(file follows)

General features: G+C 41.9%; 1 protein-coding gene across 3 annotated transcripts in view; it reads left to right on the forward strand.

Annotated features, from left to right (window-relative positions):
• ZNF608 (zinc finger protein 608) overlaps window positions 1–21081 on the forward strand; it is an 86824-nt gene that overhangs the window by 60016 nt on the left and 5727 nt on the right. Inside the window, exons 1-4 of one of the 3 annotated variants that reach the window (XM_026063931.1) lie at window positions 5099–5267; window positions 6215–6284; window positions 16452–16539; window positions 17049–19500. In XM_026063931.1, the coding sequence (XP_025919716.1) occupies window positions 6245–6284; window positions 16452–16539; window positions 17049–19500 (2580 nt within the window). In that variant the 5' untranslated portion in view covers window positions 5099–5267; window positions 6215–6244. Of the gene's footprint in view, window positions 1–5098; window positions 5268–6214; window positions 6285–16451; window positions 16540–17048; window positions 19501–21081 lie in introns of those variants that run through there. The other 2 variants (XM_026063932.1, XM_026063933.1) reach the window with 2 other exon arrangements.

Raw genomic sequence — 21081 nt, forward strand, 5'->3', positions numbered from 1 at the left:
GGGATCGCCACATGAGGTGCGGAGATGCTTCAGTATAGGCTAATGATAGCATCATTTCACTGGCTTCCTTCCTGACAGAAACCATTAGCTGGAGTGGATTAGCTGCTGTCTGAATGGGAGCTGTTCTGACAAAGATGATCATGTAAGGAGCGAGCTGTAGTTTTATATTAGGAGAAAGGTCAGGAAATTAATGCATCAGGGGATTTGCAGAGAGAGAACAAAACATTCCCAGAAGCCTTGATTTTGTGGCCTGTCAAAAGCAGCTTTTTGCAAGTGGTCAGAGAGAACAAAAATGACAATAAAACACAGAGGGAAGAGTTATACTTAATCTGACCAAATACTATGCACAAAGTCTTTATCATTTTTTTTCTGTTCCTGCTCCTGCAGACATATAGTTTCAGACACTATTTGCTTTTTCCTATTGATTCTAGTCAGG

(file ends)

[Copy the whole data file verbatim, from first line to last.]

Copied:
General features: G+C 41.9%; 1 protein-coding gene across 3 annotated transcripts in view; it reads left to right on the forward strand.

Annotated features, from left to right (window-relative positions):
• ZNF608 (zinc finger protein 608) overlaps window positions 1–21081 on the forward strand; it is an 86824-nt gene that overhangs the window by 60016 nt on the left and 5727 nt on the right. Inside the window, exons 1-4 of one of the 3 annotated variants that reach the window (XM_026063931.1) lie at window positions 5099–5267; window positions 6215–6284; window positions 16452–16539; window positions 17049–19500. In XM_026063931.1, the coding sequence (XP_025919716.1) occupies window positions 6245–6284; window positions 16452–16539; window positions 17049–19500 (2580 nt within the window). In that variant the 5' untranslated portion in view covers window positions 5099–5267; window positions 6215–6244. Of the gene's footprint in view, window positions 1–5098; window positions 5268–6214; window positions 6285–16451; window positions 16540–17048; window positions 19501–21081 lie in introns of those variants that run through there. The other 2 variants (XM_026063932.1, XM_026063933.1) reach the window with 2 other exon arrangements.

Raw genomic sequence — 21081 nt, forward strand, 5'->3', positions numbered from 1 at the left:
GGGATCGCCACATGAGGTGCGGAGATGCTTCAGTATAGGCTAATGATAGCATCATTTCACTGGCTTCCTTCCTGACAGAAACCATTAGCTGGAGTGGATTAGCTGCTGTCTGAATGGGAGCTGTTCTGACAAAGATGATCATGTAAGGAGCGAGCTGTAGTTTTATATTAGGAGAAAGGTCAGGAAATTAATGCATCAGGGGATTTGCAGAGAGAGAACAAAACATTCCCAGAAGCCTTGATTTTGTGGCCTGTCAAAAGCAGCTTTTTGCAAGTGGTCAGAGAGAACAAAAATGACAATAAAACACAGAGGGAAGAGTTATACTTAATCTGACCAAATACTATGCACAAAGTCTTTATCATTTTTTTTCTGTTCCTGCTCCTGCAGACATATAGTTTCAGACACTATTTGCTTTTTCCTATTGATTCTAGTCAGG